Consumer demand for more digestible, low-alcohol wines is growing, but global warming is making the task harder!
Global warming is clearly raising the sugar concentration of grapes: the higher the number of warm, and sunny days, the higher the sugar concentration in grape, which has with one final consequence: more alcohol in the final wine. Alcohols, particularly ethanol, are produced by yeasts converting sugars into ethanol and many other things (flavors for instance) as soon as the grapes are crushed.
Today, we can identify two types of demands regarding lowering the alcohol content in wines:
- Lowering alcohol in wines containing 13 to 15% alcohol by 1.5 to 2.0% and therefore resulting in containing an alcohol maximum of 11% to 13%
- Developing wines with a 9 to 11% alcohol content.
These two categories of products, despite both representing lower-alcohol alternatives, are radically different.
On one hand, consumer demand is focused on a limited, alcohol reduction that would bring the level of alcohol to a maximum value between 11 and 13% without affecting the wine’s sensorial properties. Technically, it involves removing alcohol or not producing the same amount of alcohol per liter of wine, which is not an easy task if one aims at retaining the same organoleptic qualities.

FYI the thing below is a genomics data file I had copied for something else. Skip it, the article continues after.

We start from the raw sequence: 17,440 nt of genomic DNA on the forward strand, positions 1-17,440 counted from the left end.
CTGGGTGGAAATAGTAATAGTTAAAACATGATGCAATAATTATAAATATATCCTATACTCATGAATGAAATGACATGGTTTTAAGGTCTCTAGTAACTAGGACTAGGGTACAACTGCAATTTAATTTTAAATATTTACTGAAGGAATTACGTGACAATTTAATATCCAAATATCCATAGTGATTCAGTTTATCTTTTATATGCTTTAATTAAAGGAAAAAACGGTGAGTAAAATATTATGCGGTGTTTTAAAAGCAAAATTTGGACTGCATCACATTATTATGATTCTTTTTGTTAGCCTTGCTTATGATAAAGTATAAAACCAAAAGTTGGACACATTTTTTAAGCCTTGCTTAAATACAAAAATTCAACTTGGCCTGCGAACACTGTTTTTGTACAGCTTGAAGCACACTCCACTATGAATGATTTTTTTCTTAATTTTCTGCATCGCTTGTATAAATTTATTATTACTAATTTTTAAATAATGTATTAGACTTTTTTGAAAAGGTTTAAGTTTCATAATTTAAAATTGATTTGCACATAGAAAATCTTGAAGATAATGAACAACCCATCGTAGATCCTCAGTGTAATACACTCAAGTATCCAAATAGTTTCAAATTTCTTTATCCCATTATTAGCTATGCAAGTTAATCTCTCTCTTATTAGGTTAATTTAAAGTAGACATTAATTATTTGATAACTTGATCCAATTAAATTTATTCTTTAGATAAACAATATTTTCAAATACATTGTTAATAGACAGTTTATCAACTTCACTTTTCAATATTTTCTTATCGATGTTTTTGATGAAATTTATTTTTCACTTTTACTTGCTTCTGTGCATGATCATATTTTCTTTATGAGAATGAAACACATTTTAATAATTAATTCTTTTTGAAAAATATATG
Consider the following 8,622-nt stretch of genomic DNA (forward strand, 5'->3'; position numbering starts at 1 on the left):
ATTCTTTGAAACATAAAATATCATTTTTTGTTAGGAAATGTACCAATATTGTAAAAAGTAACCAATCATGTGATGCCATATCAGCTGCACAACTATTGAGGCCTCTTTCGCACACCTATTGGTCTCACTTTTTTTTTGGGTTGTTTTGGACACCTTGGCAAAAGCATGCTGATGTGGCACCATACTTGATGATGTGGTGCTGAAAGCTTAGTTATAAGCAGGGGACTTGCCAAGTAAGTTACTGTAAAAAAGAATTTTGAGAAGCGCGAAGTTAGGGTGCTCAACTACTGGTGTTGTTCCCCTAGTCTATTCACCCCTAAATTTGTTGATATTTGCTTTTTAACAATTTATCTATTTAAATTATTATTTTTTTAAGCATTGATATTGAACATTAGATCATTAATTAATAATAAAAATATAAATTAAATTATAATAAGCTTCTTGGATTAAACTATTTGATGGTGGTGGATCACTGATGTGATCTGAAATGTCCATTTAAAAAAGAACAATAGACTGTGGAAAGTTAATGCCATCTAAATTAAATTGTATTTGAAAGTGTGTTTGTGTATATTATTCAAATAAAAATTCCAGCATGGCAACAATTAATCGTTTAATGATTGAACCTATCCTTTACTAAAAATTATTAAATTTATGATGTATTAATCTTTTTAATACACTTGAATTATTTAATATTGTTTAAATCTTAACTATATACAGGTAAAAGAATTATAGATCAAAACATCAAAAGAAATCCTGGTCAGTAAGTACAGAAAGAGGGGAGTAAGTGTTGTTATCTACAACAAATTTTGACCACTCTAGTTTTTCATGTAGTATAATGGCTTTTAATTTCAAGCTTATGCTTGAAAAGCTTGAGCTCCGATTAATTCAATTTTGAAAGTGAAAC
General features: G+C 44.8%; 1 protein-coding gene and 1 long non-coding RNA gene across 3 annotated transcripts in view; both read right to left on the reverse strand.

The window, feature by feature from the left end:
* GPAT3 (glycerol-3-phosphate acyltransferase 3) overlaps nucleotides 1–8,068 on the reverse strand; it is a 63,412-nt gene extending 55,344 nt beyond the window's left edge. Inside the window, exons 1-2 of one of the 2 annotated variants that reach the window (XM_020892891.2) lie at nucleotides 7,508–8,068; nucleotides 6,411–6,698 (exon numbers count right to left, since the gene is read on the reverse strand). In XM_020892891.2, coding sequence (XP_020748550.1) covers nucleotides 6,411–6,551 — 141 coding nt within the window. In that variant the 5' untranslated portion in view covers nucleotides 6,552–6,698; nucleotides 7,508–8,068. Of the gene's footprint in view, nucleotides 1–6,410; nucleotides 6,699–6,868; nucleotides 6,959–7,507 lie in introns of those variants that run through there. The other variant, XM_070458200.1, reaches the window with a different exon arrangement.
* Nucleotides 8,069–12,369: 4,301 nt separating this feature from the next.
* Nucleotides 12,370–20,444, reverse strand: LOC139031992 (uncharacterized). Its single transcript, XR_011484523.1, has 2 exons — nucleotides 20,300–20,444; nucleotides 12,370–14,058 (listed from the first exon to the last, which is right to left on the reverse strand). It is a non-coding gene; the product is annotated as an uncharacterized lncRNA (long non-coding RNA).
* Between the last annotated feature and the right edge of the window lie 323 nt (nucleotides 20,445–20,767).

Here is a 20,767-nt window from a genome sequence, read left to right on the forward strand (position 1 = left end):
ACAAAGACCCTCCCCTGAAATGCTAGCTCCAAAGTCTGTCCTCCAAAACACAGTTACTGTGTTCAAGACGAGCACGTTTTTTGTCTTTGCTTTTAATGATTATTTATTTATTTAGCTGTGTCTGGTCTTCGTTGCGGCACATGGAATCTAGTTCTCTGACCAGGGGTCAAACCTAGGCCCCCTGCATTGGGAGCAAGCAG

The second category requires more ‘product development’ to get an ideal, final wine with a balanced flavor, no residual sugar, enough body to be easily identified by consumers as being a wine, yet with a low level of alcohol from the very beginning, i.e., even at the time the grapes were harvested and crushed.
VINIFLORA® specialty yeasts and bacteria can help develop wines in both these product categories. Picking the grapes earlier in the season, when they have a lower level of sugars, is an excellent way of reducing alcohol content in wines. Chr. Hansen’s expertise in fermentation management can help in designing global solutions for lower alcohol yet full-of-taste products!